In the country’s commercial capital of Karachi, three FBI agents spent 90 minutes sifting through the twisted charred hulk of a Pakistan Navy shuttle bus blown apart Wednesday by what Pakistani police believe was a suicide bomber in a nearby car.
Meanwhile, the administration rounded up 71 people, 50 from Karachi, 15 from Hyderabad and six from Sahiwal (Punjab). The detainees reportedly belong to Jaish-i-Muhammad, Sipah-i-Sehaba Pakistan and Tehrik-i-Jafria Pakistan.
One report claimed three other French technicians, who sustained critical injuries in the suicide blast, died in Karachi hospitals. The deaths of Daylily Janpraiy, Palsy Grouches and Christopher at Agha Khan and Civil Hospitals have raised French fatalities to 14.
Musharraf ordered his security forces on maximum alert. Police were also erecting cement barricades on the roads outside luxury hotels in the tense Karachi neighbourhood to prevent another attack. Roads outside the US Consulate in Karachi were closed to traffic as were streets leading to the residence of the American consul general.
The general also directed heightened security along the border with Afghanistan, where US-led coalition forces are looking for remaining al-Qaeda and Taliban fighters in mountain hide-outs.
French Defence Minister Michele Alliot-Marie, who arrived Thursday to consult with Pakistani officials, said French investigators were already in Pakistan. The French workers were in Pakistan to help with construction of a French submarine bought by the Pakistani Navy. Alliot-Marie said work on the submarine would continue.
While stressing it was too early to say who was behind the bombing, the French minister said the bombing was "part of the larger terrorist movement against which the international coalition is fighting”. She praised Musharraf for his "brave choice" to join the U.S.-led war on terrorism after Sept. 11, and said Wednesday's attack only strengthened France's resolve.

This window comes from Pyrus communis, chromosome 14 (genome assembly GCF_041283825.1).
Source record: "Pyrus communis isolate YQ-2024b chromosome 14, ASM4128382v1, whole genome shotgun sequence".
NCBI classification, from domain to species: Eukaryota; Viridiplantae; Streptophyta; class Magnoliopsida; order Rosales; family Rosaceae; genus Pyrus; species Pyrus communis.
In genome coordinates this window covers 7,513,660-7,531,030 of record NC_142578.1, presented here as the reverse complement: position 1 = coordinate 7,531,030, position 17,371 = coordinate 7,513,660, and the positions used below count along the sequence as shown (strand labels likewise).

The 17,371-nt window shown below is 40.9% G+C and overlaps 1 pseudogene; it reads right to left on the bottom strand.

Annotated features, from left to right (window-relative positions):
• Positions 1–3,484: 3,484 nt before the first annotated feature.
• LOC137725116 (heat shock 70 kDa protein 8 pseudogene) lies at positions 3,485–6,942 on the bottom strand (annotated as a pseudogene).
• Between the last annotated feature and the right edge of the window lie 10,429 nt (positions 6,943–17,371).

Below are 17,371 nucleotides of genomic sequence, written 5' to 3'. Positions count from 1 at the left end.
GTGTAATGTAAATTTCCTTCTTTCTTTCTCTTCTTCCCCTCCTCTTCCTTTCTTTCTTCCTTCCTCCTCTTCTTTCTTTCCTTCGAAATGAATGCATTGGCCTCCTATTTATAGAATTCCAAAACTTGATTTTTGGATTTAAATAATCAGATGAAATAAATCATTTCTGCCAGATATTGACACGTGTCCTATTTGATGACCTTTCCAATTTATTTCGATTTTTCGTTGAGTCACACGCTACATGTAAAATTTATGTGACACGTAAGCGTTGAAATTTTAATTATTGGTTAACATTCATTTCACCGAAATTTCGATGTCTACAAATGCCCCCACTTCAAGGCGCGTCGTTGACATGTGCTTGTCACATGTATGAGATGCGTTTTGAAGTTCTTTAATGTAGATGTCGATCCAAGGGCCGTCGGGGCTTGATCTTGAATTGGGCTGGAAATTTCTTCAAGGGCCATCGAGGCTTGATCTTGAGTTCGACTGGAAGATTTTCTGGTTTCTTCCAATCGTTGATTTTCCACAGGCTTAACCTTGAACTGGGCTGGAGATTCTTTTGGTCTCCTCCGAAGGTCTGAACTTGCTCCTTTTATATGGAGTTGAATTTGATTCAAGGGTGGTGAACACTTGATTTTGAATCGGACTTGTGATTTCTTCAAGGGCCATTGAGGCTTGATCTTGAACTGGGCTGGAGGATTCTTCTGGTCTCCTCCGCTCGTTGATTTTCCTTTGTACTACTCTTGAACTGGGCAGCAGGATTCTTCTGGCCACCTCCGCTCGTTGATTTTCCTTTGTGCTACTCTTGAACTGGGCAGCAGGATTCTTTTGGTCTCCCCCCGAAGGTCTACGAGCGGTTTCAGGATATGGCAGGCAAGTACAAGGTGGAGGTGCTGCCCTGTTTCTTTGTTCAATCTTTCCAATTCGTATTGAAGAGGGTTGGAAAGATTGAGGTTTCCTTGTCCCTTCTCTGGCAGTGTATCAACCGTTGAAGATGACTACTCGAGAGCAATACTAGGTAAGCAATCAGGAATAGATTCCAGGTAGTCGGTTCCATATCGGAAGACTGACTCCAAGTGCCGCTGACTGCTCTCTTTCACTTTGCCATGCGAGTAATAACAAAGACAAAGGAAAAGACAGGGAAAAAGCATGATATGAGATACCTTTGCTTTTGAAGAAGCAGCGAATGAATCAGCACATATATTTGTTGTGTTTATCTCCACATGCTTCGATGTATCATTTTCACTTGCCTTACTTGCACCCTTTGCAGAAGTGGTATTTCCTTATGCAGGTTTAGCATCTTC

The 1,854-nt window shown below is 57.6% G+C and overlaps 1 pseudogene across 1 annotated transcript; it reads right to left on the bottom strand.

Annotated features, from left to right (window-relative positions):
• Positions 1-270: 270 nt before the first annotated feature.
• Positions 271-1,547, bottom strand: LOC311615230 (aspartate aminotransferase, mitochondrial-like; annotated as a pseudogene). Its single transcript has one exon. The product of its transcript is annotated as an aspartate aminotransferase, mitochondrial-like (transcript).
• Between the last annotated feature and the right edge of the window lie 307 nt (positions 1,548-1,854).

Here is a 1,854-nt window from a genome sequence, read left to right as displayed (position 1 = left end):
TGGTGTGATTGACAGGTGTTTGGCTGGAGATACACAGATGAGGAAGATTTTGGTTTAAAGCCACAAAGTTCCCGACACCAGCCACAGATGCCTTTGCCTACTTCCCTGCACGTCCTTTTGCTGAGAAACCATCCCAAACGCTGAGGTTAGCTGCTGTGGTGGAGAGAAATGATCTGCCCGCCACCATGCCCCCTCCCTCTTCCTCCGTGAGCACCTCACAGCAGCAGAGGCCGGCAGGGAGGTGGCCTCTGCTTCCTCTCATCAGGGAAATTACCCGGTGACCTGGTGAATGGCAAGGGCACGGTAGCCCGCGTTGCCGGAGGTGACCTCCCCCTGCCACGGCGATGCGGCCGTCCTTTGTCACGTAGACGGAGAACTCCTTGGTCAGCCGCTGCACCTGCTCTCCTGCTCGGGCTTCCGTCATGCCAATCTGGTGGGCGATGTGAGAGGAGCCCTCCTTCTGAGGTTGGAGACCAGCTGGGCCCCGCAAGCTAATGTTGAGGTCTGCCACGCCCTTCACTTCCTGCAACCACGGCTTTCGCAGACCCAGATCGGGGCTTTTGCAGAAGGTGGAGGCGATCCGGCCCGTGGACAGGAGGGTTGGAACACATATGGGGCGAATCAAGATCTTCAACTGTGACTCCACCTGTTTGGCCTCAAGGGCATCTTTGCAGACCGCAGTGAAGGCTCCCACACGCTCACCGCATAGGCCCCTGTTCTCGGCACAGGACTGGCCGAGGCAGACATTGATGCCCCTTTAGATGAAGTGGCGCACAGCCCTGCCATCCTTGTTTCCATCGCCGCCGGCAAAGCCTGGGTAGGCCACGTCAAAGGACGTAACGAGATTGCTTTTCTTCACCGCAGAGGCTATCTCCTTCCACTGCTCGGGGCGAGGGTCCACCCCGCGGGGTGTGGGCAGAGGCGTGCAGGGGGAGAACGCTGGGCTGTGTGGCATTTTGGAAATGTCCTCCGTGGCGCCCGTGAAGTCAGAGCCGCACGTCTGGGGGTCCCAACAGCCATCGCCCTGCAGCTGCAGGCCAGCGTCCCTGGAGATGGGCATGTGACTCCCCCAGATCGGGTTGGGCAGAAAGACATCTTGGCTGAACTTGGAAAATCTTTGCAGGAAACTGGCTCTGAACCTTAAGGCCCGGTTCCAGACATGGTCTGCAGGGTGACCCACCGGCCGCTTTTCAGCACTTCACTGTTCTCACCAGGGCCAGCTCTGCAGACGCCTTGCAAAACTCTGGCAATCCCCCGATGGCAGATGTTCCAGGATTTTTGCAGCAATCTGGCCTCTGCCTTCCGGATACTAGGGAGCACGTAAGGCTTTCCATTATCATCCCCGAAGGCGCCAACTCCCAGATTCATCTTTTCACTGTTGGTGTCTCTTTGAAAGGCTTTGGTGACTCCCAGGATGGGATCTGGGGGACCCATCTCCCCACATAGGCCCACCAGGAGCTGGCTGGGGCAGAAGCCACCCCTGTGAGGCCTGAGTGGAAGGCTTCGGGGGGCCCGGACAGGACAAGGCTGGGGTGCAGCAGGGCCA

Alliot-Marie was flanked by scores of heavily armed Pakistan Naval Police as she visited the 12 wounded French engineers at the Aga Khan hospital in the heart of Karachi. The wounded later left Pakistan for France on a German military plane.
"We think this bombing was the result of Pakistan's support for the international community in the war against terrorism," Information Minister Nisar Memon said, adding that Pakistan would persist in its efforts. "We have taken more measures to combat terrorism."
France began repatriating survivors of a suicide bombing that killed 11 of its nationals as Pakistani police announced the arrest of 23 men with suspected links to the al-Qaeda terrorist network.
Alliot-Marie later visited the scene of the horrific bombing, where wreckage of the Pakistan navy bus and the bomber's car lay in mangled heaps on the driveway of the luxury hotel. Security was extremely tight as Alliot-Marie inspected the scene of devastation accompanied by senior Pakistani police and local officials.
Safiullah Gul Pakistan
The choice of the city of Helsinki is not incidental as the capital of Finland had hosted US-Soviet negotiations on the limitation of nuclear stockpiles in 1969